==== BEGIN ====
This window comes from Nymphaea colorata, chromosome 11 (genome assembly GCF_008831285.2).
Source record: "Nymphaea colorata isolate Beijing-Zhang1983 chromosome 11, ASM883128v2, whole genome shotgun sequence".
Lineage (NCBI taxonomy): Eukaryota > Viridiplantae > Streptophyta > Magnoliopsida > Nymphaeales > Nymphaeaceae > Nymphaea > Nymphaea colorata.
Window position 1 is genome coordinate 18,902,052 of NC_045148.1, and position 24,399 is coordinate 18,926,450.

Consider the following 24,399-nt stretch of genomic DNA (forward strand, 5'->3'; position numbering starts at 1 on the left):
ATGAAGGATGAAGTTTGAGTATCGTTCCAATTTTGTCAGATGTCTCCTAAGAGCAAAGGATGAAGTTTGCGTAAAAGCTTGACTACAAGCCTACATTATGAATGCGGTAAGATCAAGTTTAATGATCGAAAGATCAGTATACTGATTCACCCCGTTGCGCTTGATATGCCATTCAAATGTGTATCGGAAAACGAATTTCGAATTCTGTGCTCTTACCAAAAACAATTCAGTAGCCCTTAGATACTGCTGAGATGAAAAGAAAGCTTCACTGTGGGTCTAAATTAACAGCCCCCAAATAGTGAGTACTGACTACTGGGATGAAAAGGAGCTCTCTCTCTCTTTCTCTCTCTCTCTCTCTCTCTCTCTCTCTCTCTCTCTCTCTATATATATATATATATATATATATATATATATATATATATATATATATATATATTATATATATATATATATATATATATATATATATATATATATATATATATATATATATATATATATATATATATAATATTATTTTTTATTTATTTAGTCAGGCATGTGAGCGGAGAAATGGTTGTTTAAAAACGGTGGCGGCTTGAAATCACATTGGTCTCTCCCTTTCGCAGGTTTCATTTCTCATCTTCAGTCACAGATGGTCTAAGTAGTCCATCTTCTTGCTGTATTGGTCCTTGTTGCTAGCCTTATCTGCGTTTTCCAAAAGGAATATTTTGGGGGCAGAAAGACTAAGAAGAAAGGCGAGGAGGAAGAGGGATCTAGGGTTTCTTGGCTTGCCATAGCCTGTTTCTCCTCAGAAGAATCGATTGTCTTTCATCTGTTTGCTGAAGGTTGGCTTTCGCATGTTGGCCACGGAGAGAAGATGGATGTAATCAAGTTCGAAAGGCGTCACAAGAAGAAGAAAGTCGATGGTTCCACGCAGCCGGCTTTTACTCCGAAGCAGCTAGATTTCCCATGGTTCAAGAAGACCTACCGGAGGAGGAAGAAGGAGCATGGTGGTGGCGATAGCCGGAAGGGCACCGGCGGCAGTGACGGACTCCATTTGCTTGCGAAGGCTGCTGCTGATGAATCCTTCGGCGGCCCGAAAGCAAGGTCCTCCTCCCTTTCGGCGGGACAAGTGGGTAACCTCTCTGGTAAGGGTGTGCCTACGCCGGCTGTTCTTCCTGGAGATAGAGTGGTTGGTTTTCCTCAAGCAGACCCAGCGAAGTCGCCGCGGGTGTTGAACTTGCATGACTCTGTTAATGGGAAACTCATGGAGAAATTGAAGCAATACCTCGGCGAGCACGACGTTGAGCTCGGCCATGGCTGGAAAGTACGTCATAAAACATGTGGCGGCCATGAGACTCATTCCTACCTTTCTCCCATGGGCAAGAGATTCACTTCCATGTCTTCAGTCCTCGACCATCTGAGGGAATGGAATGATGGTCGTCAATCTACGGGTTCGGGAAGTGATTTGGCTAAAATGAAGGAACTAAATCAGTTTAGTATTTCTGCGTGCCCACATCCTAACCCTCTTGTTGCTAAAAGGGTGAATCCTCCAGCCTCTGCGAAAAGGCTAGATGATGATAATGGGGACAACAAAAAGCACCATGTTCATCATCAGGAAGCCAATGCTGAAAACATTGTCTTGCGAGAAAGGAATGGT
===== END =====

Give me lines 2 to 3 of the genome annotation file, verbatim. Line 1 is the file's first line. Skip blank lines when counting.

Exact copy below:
Source record: "Nymphaea colorata isolate Beijing-Zhang1983 chromosome 11, ASM883128v2, whole genome shotgun sequence".
Lineage (NCBI taxonomy): Eukaryota > Viridiplantae > Streptophyta > Magnoliopsida > Nymphaeales > Nymphaeaceae > Nymphaea > Nymphaea colorata.